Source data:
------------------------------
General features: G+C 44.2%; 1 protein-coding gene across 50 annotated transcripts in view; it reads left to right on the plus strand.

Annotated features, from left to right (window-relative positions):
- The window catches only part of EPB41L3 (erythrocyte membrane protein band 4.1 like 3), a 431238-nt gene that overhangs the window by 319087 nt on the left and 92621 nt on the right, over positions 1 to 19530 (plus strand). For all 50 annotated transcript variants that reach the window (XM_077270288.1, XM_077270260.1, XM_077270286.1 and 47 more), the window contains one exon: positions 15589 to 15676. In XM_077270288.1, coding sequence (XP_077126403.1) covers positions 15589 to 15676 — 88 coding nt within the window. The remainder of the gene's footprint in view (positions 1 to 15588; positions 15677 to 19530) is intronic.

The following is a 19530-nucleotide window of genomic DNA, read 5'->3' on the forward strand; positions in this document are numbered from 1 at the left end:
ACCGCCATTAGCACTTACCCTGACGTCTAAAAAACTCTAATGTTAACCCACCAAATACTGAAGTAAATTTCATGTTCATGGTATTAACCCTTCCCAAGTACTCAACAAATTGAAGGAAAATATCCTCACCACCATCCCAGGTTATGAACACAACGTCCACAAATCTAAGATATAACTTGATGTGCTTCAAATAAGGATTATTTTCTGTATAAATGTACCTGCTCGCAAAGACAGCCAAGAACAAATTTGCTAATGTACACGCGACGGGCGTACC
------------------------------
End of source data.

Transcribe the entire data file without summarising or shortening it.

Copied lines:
General features: G+C 44.2%; 1 protein-coding gene across 50 annotated transcripts in view; it reads left to right on the plus strand.

Annotated features, from left to right (window-relative positions):
- The window catches only part of EPB41L3 (erythrocyte membrane protein band 4.1 like 3), a 431238-nt gene that overhangs the window by 319087 nt on the left and 92621 nt on the right, over positions 1 to 19530 (plus strand). For all 50 annotated transcript variants that reach the window (XM_077270288.1, XM_077270260.1, XM_077270286.1 and 47 more), the window contains one exon: positions 15589 to 15676. In XM_077270288.1, coding sequence (XP_077126403.1) covers positions 15589 to 15676 — 88 coding nt within the window. The remainder of the gene's footprint in view (positions 1 to 15588; positions 15677 to 19530) is intronic.

The following is a 19530-nucleotide window of genomic DNA, read 5'->3' on the forward strand; positions in this document are numbered from 1 at the left end:
ACCGCCATTAGCACTTACCCTGACGTCTAAAAAACTCTAATGTTAACCCACCAAATACTGAAGTAAATTTCATGTTCATGGTATTAACCCTTCCCAAGTACTCAACAAATTGAAGGAAAATATCCTCACCACCATCCCAGGTTATGAACACAACGTCCACAAATCTAAGATATAACTTGATGTGCTTCAAATAAGGATTATTTTCTGTATAAATGTACCTGCTCGCAAAGACAGCCAAGAACAAATTTGCTAATGTACACGCGACGGGCGTACC